Directors beware – can you pay that dividend?

Published by Andrew Wallis on 23 April 2020

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With the Coronavirus pandemic impacting our daily lives, it is important to carefully consider the impact this may have on a company’s current and future profitability, as this may affect the company’s ability to declare dividends.  In particular, if losses could potentially exceed accumulated profits, director/shareholders need to take particular care as noted below.

The Companies Act 2006, section 830 defines a company’s profits available for distribution as “its accumulated, realised profits, so far as not previously utilised by distribution or capitalisation, less its accumulated, realised losses, so far as not previously written off in a reduction or reorganisation of capital duly made”.

The latest set of financial statements are often used as the starting point for considering the profits available for distribution, but it is necessary to prove that there is sufficient profit at the time of paying a dividend based on all information available at that time. Companies must, therefore, ensure that either reliable management accounts or a set of specially prepared interim accounts are reviewed to ensure that profits are available. These accounts should include adjustments for foreseeable losses and a provision future liabilities such as Corporation Tax.  In the uncertain environment businesses are operating, a set of accounts prepared only a week ago may no longer be accurate.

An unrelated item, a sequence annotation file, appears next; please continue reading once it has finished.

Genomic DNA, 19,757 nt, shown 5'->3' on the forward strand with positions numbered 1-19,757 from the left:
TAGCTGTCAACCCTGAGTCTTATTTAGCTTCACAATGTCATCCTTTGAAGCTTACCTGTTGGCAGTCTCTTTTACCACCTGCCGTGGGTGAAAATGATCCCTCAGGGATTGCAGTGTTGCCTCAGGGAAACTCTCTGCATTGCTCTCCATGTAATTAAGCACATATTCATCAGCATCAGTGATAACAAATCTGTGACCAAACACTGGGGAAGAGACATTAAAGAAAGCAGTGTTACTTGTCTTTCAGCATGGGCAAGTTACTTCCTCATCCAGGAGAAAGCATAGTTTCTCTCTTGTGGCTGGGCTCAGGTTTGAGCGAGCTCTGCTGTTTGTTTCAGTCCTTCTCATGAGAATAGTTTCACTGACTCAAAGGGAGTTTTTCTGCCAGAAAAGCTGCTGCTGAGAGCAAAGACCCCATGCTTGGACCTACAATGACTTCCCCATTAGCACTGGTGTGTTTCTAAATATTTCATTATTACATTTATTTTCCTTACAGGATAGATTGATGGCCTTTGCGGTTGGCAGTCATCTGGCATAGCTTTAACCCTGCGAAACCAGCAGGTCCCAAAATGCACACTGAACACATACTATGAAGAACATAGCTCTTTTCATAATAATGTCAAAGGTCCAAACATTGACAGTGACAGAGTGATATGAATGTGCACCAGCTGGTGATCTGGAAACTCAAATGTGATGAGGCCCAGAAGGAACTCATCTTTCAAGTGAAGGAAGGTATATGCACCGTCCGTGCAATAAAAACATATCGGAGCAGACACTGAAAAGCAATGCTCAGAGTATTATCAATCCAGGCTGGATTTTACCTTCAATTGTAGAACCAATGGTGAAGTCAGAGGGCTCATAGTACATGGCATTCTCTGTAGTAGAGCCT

Consequences of an illegal dividend

If distributable profits are not available to pay the dividends declared, the dividend may be illegal and must be repaid!  This can be a very uncomfortable position for any business owner to be in, especially with the current climate.

Despite the recent relaxation of the wrongful trading laws, a director would still be liable for a breach of their duties by authorising an illegal dividend and this could lead to:

  • claims should the business become insolvent; and / or
  • possible disqualification as a Director.

What does this mean for remuneration strategies?

In the case of many small and medium sized businesses the directors and shareholders are the same. Due to the difference in tax rates and National Insurance Contributions, it is tax-efficient for directors to be remunerated by way of a minimum salary with the rest of their remuneration being paid by way of a dividend.

However, if there are any concerns about a company’s future trading prospects, it may well be preferable for Directors to accept the tax inefficiencies of paying an increased salary to mitigate the risk of paying an illegal dividend.

Dividend procedure

Please remember that the procedure for the payment of a dividend is;

  • Establish the distributable profits
  • Determine the total dividends to be distributed
  • Calculate the dividend per share
  • Hold meetings as necessary to approve the dividend
  • Prepare the dividend vouchers and make the payment

Preparing minutes and keeping contemporaneous documentation is more important than ever!

To discuss the topics explored in this article, contact us.

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